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The Engineer

The Life and Times of Donald F. Simmons

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Genesis Probe Crashes, VAB Damaged in Hurricane

It's been a lousy week for NASA. On the weekend, Hurricane Frances blew over Cape Canaveral. The Vehicle Assembly Building lost about 52,000 square feet of panels, and about 20% of the damaged area is now open to the outside. It's roof is also in a bad state, and the roof of the building where they work on the shuttle tiles blew off. Considering that another hurricane may hit them the coming weekend, they've got their work cut out.

Just this morning, a capsule containing solar wind samples, the Genesis mission, crashed in the Utah desert after its parachute failed to open.

We need to determine the Sun's exact composition in order to compare it to that of other objects in the Solar System and get a better idea of when and where everything formed. The Sun's composition is particularly important as it should be essentially unchanged since it formed, while everything else has been battered about for four billion years.

The best way to do this is to obtain a direct sample. Going to the Sun isn't quite feasible, so the plan was to collect samples of the solar wind far from the influence of the Earth magnetic field. The Genesis probe was sent to the Earth-Sun L1 point, about a million km sunwards of Earth, and stayed there for two and a half year, collecting particles in wafers made of silicon, gold, sapphire, and diamond.

Once finished there, the probe sent a capsule back to Earth. Because the wafers are fragile, it was felt that a parachute landing alone would be too rough, so two helicopters would be used to snag the descending probe out of the sky (each taking turns till one got it).

Unfortunately, it looks like it was all for naught, as the parachute failed to open. I'm looking at the mission log now, and they are using words like "spectacular crater" and "badly damaged".

This would have been the first sample return from space since Apollo 17.

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Two other space missions, the Hayabusa asteroid mission and the Stardust comet mission, are out there right now, which are planned to return to Earth in the same fashion. Those will have to be rechecked.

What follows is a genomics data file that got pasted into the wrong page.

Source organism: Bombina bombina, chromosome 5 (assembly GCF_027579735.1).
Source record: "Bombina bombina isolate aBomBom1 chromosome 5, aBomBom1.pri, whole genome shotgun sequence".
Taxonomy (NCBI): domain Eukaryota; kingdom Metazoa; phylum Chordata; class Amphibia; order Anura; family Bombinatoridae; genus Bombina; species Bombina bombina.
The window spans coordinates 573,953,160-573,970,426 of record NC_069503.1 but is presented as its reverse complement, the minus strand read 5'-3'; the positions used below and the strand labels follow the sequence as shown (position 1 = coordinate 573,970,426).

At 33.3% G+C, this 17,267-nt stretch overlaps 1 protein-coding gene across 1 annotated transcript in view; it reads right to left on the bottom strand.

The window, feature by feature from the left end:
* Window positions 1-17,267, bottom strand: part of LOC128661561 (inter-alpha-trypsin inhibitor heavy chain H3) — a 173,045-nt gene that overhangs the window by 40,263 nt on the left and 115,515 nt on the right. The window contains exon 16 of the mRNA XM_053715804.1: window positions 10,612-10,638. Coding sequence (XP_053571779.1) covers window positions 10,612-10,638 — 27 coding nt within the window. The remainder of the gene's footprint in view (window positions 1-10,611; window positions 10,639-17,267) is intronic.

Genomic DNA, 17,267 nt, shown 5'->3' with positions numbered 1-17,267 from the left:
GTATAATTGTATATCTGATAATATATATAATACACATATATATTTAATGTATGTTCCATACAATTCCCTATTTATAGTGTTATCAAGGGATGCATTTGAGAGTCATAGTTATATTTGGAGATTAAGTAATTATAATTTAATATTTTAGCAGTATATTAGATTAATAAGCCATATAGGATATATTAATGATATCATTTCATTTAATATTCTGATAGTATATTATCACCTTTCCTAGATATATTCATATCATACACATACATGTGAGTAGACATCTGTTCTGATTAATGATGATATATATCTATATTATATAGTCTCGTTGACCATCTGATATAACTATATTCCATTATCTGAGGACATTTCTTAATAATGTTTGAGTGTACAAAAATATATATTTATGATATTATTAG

Just great. Are they actually using the same type of deployment mechanism? If so, NASA will have to get a few more helicopters and string a big net between them.

Will that really be useful? I read that Genesis ("Genesis allowed is not! Is space probe forbidden!") crashed at something like 320 kph.

I should have included a smiley there, or at least a sarcasty.

Reading the latest mission statement, they're not sure why the parachute failed to deploy, but since they have the capsule reasonably intact, they should be able to figure it out, and hopefully be able to do something to help Stardust (comet sample return).

Plus, there's the (admittedly shallow) disappointment that the helicopter stunt pilot didn't get to do his cool thing and hook the parachute.

Maybe next time they should send out Superman. I mean, he's got a vested interest in finding out how our sun works.....

Plus, there's the (admittedly shallow) disappointment that the helicopter stunt pilot didn't get to do his cool thing and hook the parachute.

Good point! Someone needs to feel these guy's pain. Just think how good it would have looked on their resumes ("Snagged space probe in midair").

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